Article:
Ever been scammed? Bites, doesn’t it? Well, the Federal Trade Commission wants to help you bite back by keeping you up-to-date on all the latest rip-offs making their way to your phones, inboxes, TVs, and snail mail. It’s called Scam Alerts – What to know and do about scams in the news.
With the gift-giving holidays fast approaching, before warming up your credit card swiping muscles, consider stretching your critical thinking skills to make sure you don’t end up a victim of scumbag scammers working overtime to cheat you out of your money and your identity.
Click on Recommended Link FTC Scam Alerts! to the left, and you can check out all of the helpful tips and warnings found under their many categories of advice: Money & Credit, Homes & Mortgages, Health & Fitness, Jobs & Making Money, Privacy & Identity. There are videos, too, filled with helpful advice and instructions on how to file a complaint if you think you’ve been scammed.
Consumer traps are everywhere. Lurking in your mailbox is a warning that you’ve only a week left to call and have your credit cards consolidated under the special new program created by what looks like an official government program intended to ease consumer debt. Hopefully, you take the time to read the very fine print that reveals it’s actually just a cunningly worded ad for a private debt consolidation company. Or you get a call collecting money for victims of the latest flood, earthquake, hurricane or forest fire, feeling good about yourself thinking you’re helping those in need by donating to a heroic charity, when in truth only a tiny percentage (if any at all) actually goes to the cause while the rest funds a lavish lifestyle for the organizers. Or you’re merely doing what you think is routine business on what appears to be your bank website, your favorite online store, or some other trusted website you’ve been to time and again in the past, but which has actually been expertly re-created by identity theft cons tricking you into revealing your personal information. The booby traps, cyber deadfalls, and flip-flam charades are as ever present as a 13-year old on Facebook.
The Federal Trade Commission wants to help protect you from these predators and that’s why they created the Scam Alerts website. Do you really need that “Extended Warranty?” Check out the Extended Warranties and Service Contracts checklist before laying out the extra cash for coverage you either don’t need or that merely duplicates the coverage you already get from the manufacturer’s warranty. The Resolving Consumer Problems page has important information that explains your rights and guides you on how to handle just about any type of purchase trouble you might find yourself getting into. They can even show you how to write an effective consumer complaint letter to get you started. There’s advice for handling just about every scam you can think of.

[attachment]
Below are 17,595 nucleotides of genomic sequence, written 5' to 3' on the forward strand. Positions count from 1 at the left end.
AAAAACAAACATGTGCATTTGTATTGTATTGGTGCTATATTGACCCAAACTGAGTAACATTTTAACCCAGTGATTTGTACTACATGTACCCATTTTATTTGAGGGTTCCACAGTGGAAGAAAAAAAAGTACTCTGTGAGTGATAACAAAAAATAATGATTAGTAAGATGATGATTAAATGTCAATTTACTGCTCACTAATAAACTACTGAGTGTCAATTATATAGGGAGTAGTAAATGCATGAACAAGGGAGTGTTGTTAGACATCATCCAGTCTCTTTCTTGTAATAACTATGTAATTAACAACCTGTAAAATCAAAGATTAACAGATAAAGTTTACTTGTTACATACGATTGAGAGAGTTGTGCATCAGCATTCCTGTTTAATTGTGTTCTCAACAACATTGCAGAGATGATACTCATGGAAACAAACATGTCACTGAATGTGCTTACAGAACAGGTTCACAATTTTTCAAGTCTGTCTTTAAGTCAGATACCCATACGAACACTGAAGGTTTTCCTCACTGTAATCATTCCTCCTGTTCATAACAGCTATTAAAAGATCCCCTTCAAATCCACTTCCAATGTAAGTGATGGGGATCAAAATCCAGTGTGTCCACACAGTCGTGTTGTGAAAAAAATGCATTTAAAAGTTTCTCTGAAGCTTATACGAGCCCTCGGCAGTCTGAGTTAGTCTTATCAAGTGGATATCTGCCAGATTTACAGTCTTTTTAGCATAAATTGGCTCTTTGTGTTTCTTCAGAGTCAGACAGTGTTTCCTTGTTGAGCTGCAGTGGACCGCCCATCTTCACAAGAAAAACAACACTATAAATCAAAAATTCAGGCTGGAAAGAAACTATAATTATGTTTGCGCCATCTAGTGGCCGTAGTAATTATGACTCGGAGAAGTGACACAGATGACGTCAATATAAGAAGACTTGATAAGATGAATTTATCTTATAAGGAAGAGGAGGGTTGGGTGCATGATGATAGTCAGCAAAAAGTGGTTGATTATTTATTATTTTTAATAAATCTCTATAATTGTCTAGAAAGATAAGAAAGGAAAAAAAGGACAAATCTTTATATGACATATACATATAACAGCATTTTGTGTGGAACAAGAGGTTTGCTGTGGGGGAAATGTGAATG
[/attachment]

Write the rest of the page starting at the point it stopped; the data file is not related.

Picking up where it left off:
How about the growing number of “news” shows that are actually paid infomercials hawking a product? You’ve seen them, usually a half-hour to an hour long talk show format or even documentary style, tricking you into trusting what you’re seeing is credible when it’s all nothing but a highly sophisticated marketing charade. How about the “free trials” that only require shipping & handling? These trials often require that you are automatically billed at the end of the trial period and can make it extremely difficult for you to cancel. Meanwhile, they have your credit card information from when you paid the S&H, so you keep getting billed while you fight to get your free trial cancelled.
Did you know that there are even scam artists who target you just because you’ve been the victim of a scam? Once you’ve lost money thanks to some fraudulent scheme, your name could end up on a “sucker list” that other scammers buy to target you, offering to help you get back the money you lost, or prize or product you never received, for a “fee” in advance, which is against the law!
It’s bad enough when you’re scammed under ordinary circumstances, but worst of all are the cons that prey on people already suffering hard times. Foreclosure rescue scams where companies promise to help you save your home, but only if you give them money upfront or make you send your mortgage payments directly to them. Home repair cons after floods or other natural disasters by contractors who show up to collect your down payment, then disappear. Job hunters desperate and down to their last pennies fall victim to scams promising job placement, resume help, networking, at home work doing medical billing, envelope stuffing, and craft and assembly projects, that end up charging you more for starter supplies than you ever could earn. There is no counting the number of grant money or special government assistance offers that are designed to get your social security number and bank account information, but deliver nothing more than contact names and addresses of places you can apply to, information you could easily find for yourself with a simple Google search.
Even if you’ve already been hit and the harm has been done, the FTC can give you important tips on how to go about minimizing and cleaning up the damage.
It’s a desperate world, with thieves going to desperately clever measures to separate you from your money. Don’t let scammers trash your finances, play you for a fool, or steal your identity. Click on the Recommended Link on the left of the screen or go directly to http://www.consumer.ftc.gov/scam-alerts.
Let the FTC help you to Sort Out the Scam Trash from the Real Deals!